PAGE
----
I had a fitful sleep that night. I was either awake, staring at the ceiling or dreaming of my uncle and Kisa. It was more memory than dream; remembering when my parents told me of my uncle’s disease and Kisa’s reaction early today.
Masamune didn’t wake me up when he left. He let me sleep, knowing I had a rough night. When I walked into the kitchen that morning, groggy and exhausted, I saw the note he left me on the counter.
I’ll try to be home as soon as I can. Make sure you get plenty of rest and take your medication. I love you.
I couldn’t help but blush a little at the last line. He always said it, did he really need to write it to remind me too? But I smiled a little at how thoughtful he was. He had a façade of a hardhearted and cold man who seemed emotionless and had no love, but the true Masamune I knew always cared and always loved me. I couldn’t keep up, which seemed to be common in everything I did.
I kept the note on the counter and went to the bathroom to
follow his instruction. I took my pills, a few added because of the surgery and
the headache I was harboring.
Sleep wouldn’t be so easy, so I grabbed a bowl of cereal for breakfast. As I munched on the hard flakes of honey-flavored cereal, I contemplated what I’d do today. It was Hell Week, and though Masamune told me not to work, they would need all the help they could get. I also needed to distract myself. I didn’t know how I’d work a home without Masamune finding out, but I’d figure it out. First, I needed my laptop which I left in my apartment.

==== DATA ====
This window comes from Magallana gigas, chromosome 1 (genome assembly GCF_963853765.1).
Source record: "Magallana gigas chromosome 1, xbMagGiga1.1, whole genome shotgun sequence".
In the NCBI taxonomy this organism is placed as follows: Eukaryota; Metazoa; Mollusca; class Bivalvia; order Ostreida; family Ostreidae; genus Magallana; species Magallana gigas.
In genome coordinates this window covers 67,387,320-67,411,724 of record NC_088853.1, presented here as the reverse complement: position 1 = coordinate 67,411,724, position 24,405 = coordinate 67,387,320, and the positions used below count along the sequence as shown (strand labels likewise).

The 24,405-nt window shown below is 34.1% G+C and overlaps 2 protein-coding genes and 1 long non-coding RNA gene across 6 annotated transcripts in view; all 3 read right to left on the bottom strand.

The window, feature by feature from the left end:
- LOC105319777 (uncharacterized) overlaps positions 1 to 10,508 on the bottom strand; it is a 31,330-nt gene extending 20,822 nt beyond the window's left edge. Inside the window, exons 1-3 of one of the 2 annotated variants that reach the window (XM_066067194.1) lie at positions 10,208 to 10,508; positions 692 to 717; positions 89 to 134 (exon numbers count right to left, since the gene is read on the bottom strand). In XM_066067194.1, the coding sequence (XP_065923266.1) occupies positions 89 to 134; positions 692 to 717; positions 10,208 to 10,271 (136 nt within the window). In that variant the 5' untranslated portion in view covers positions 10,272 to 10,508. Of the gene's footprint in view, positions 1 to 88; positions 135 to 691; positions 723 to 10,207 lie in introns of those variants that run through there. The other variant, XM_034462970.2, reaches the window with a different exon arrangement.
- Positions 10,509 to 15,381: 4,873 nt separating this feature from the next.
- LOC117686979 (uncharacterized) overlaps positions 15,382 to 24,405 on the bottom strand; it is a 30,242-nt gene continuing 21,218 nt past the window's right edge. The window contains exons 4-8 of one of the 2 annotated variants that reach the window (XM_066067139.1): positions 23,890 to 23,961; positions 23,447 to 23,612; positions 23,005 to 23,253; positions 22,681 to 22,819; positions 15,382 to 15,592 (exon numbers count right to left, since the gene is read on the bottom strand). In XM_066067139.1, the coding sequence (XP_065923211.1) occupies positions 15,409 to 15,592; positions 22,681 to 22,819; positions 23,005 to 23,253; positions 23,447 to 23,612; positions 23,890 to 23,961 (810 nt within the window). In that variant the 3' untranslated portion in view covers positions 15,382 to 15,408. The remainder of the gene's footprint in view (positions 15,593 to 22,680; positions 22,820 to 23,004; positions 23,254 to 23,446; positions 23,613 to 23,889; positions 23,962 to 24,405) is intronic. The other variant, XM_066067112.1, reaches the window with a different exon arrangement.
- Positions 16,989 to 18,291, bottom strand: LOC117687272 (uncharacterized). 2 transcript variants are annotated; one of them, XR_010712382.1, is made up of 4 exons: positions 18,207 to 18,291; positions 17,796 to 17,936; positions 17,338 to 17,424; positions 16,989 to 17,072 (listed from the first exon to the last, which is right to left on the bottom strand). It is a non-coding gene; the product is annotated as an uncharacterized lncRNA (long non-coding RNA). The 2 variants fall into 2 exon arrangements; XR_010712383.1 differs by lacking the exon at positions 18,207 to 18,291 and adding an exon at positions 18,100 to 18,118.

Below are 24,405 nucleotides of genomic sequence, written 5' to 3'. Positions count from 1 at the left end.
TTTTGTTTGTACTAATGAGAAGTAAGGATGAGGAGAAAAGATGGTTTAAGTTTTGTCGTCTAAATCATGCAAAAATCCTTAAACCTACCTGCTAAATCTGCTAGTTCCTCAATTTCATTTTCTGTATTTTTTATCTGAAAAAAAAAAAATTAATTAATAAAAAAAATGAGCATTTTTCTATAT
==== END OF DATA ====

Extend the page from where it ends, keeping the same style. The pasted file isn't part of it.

Taking less than a minute, I walked over to my apartment, located my laptop in my newly cleaned living room, and grabbed it and its cord. I grabbed a few pens too and some paper and walked back to Masamune’s. Sitting on the floor in front of the coffee table, I set up my laptop and picked up my phone, calling Mutoi-sensei first.
“Hello?” Her weary voice answered. It was barely nine o’clock and Hell Week had all ready started.
“Hi, Mutoi-sensei. It’s Onodera-kun,” I answered.
“Onodera-kun! How are you? Are you better?” The tone of her voice was now concerned.
“Ah, yes. I’m making my recovery. I should be back at work in a couple of weeks.”